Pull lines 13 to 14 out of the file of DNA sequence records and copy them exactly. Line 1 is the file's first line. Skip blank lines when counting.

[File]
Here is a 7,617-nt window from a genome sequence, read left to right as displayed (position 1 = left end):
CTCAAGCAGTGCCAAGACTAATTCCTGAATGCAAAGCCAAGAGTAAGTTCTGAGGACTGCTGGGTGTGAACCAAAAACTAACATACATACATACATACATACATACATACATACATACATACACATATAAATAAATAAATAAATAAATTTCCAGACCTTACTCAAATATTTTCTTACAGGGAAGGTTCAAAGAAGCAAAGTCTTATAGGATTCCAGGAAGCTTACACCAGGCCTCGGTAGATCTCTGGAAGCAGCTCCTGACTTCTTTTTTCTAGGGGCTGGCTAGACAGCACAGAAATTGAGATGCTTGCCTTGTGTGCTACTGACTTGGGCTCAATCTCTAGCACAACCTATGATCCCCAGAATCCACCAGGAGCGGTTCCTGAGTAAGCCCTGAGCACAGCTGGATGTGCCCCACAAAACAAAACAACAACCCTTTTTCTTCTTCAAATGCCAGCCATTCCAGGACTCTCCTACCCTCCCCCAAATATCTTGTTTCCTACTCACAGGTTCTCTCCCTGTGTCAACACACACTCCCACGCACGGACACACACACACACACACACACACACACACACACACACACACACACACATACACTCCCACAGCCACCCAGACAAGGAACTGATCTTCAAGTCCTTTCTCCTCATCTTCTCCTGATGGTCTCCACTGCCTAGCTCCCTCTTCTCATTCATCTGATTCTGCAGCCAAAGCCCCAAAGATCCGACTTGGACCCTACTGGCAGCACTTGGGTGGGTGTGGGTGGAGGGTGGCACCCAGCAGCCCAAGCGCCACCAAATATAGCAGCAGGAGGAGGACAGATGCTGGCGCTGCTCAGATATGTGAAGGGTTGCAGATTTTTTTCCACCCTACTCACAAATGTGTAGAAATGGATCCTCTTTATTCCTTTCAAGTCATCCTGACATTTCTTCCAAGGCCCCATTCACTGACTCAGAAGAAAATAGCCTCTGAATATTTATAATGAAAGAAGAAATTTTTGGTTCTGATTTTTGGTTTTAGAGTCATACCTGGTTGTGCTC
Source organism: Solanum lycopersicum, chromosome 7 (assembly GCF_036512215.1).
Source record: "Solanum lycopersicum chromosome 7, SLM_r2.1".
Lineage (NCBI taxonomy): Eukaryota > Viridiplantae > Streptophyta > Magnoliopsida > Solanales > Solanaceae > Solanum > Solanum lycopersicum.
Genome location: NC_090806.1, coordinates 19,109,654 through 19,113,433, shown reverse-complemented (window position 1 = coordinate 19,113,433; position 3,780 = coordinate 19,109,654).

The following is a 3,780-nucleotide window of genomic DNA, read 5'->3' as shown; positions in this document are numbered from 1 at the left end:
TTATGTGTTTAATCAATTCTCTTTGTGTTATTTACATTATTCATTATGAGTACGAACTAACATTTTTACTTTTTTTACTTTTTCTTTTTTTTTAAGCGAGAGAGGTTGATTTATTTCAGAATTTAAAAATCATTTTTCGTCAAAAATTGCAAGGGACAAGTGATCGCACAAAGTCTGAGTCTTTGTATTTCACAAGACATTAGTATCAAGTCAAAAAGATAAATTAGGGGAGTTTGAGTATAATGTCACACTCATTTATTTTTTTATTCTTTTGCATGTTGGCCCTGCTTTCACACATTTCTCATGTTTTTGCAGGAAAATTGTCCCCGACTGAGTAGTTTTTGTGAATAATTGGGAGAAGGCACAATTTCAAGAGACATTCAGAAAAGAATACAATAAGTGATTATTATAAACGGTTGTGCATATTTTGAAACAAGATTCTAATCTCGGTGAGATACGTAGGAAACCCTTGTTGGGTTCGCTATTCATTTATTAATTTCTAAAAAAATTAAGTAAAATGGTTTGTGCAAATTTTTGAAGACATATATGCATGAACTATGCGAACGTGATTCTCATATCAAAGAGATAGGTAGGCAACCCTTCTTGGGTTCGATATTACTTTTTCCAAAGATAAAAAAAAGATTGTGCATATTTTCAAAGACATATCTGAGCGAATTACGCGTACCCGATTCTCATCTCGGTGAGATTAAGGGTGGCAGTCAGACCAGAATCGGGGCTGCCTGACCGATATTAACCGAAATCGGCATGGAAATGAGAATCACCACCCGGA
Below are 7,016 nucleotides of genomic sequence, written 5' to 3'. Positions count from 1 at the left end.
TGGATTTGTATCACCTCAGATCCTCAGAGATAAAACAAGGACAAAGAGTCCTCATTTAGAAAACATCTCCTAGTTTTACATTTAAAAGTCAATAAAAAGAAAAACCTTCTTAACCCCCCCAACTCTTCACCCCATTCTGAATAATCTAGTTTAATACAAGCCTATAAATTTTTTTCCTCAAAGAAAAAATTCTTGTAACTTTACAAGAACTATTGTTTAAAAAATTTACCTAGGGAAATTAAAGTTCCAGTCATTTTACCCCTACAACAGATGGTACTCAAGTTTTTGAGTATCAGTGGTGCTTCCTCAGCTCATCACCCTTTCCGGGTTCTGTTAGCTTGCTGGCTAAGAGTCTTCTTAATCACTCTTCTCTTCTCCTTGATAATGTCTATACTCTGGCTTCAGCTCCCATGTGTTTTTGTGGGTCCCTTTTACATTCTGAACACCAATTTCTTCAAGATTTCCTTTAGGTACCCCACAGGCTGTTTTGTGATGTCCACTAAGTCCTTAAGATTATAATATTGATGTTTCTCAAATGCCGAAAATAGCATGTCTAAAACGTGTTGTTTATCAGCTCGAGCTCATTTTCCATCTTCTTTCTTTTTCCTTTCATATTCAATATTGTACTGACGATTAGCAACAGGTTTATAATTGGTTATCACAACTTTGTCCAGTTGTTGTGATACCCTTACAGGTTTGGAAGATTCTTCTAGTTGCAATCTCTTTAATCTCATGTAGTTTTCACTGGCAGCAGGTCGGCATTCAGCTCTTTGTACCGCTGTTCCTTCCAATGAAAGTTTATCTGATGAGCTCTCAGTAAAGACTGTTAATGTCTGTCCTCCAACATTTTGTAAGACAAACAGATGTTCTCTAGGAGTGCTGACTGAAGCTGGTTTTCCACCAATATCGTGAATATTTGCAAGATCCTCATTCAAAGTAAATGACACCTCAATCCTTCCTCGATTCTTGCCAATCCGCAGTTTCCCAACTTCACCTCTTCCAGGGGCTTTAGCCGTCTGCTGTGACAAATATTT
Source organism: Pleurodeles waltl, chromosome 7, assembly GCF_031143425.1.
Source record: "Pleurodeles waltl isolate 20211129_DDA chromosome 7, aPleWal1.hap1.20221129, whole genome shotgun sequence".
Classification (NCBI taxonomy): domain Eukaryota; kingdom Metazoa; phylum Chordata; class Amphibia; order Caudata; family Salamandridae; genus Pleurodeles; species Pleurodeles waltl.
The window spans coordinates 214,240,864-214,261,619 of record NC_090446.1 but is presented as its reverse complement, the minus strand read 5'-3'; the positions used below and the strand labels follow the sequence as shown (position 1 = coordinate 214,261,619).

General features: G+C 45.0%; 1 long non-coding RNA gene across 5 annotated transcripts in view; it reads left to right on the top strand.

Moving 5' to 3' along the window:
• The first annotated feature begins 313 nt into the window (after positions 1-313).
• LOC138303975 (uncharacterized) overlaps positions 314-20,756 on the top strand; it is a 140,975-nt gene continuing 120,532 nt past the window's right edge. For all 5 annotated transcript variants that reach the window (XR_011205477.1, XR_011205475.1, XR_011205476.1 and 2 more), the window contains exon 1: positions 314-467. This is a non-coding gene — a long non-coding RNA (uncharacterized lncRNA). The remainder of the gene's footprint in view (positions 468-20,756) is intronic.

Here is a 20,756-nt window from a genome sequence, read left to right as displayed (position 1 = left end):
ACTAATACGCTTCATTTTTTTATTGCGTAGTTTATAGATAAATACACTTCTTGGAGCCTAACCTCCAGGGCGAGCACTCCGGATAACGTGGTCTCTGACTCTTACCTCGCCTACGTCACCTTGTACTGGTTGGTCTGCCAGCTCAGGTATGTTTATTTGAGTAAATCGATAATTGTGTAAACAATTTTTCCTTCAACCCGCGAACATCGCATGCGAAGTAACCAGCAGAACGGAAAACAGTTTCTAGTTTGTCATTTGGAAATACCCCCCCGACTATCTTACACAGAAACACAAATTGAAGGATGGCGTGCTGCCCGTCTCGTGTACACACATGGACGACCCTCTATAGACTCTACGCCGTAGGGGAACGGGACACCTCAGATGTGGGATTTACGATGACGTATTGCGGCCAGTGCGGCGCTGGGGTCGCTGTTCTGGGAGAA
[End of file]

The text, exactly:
Classification (NCBI taxonomy): domain Eukaryota; kingdom Metazoa; phylum Chordata; class Amphibia; order Caudata; family Salamandridae; genus Pleurodeles; species Pleurodeles waltl.
The window spans coordinates 214,240,864-214,261,619 of record NC_090446.1 but is presented as its reverse complement, the minus strand read 5'-3'; the positions used below and the strand labels follow the sequence as shown (position 1 = coordinate 214,261,619).